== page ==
Is America Serious About Mental Health?
By Mary Bissell and David Gray
The New America Foundation
The Virginia Tech massacre raises questions that may never be answered. Even in the insolubility of this week's events, however, one thing is clear: Cho Seung-Hui was a very sick young man.
No one deserves an explanation to the questions this tragedy raises more than the victims and their families. One question we all should be asking: Is America serious about the mental health of its young people?
America's young people face a mental health crisis. According to the Foundation for Child Development's 2007 Child Well-Being Index, the emotional and spiritual well being of young people has fallen nearly 7% since 2002.
College counseling center directors report an increase in students with severe psychological problems. According to the 2005 National College Health Assessment, more than 62% of student respondents reported feeling "overwhelmed" at some point during the year. Nearly a third reported feeling "so depressed it was difficult to function" and more than 5% reported they "seriously considered suicide."
The pressures of growing up, fitting in and getting ahead leave many students in need of mental health support that many are not getting. For some, the stigma of mental illness is enough to avoid treatment altogether. Those students who seek counseling often face understaffed clinics and insufficient health insurance coverage.
To address the mental health needs of young people, we need adequate funding for mental health services. We need health providers and parents who monitor children's mental health as regularly as their temperatures. We must make sure that young people feel comfortable making an appointment with a psychologist. We should convene education, health, mental health, family and youth experts to identify communication strategies that build bridges between the education and mental health systems.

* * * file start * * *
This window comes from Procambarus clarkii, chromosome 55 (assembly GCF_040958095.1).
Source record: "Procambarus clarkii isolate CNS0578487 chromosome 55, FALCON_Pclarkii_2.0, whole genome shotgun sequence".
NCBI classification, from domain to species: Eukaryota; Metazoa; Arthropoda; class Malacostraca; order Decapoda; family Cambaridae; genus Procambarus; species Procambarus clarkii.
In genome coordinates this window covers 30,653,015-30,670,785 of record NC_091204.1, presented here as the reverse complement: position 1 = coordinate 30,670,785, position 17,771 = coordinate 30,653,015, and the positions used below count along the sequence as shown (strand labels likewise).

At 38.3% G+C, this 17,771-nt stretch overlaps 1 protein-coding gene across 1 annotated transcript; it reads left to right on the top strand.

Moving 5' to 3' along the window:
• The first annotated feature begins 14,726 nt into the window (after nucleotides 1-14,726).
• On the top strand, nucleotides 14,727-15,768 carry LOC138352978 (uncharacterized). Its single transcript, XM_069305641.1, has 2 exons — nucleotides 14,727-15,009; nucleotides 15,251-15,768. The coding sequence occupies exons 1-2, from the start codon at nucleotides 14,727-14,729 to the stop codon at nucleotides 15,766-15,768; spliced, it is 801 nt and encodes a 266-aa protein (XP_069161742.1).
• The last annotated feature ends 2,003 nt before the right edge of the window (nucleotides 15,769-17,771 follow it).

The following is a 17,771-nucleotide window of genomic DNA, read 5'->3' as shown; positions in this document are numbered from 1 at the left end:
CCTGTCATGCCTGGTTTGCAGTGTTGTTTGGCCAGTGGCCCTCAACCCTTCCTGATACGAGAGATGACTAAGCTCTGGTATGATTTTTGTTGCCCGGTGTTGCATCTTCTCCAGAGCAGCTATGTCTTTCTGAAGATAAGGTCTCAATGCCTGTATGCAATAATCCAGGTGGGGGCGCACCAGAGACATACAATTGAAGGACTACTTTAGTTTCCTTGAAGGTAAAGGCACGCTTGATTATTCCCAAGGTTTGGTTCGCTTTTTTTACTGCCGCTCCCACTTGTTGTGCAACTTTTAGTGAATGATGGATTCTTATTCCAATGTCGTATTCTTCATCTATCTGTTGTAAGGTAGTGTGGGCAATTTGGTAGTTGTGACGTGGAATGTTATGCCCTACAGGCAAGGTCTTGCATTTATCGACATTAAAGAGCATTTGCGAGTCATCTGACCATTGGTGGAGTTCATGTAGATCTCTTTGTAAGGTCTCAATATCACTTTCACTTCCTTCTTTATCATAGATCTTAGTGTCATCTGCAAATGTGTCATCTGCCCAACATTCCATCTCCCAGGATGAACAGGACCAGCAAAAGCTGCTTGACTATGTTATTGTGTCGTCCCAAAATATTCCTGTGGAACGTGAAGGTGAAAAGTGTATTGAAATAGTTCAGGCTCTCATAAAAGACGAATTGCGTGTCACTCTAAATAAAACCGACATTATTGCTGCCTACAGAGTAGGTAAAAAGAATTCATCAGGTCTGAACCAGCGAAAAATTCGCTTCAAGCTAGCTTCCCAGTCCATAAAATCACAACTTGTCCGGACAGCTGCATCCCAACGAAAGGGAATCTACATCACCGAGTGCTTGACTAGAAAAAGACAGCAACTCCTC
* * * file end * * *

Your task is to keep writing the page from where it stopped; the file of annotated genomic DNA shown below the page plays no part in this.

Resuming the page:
Would even the best mental health care have prevented the tragedy in Blacksburg? No one will ever know. It should, however, cause us to work to improve our nation's mental health system for our young people.
David Gray is the Director of the Work and Family Program at the New America Foundation. Mary Bissell, an attorney and child welfare policy expert, is a fellow there.
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April 19, 2007; 1:07 PM ET
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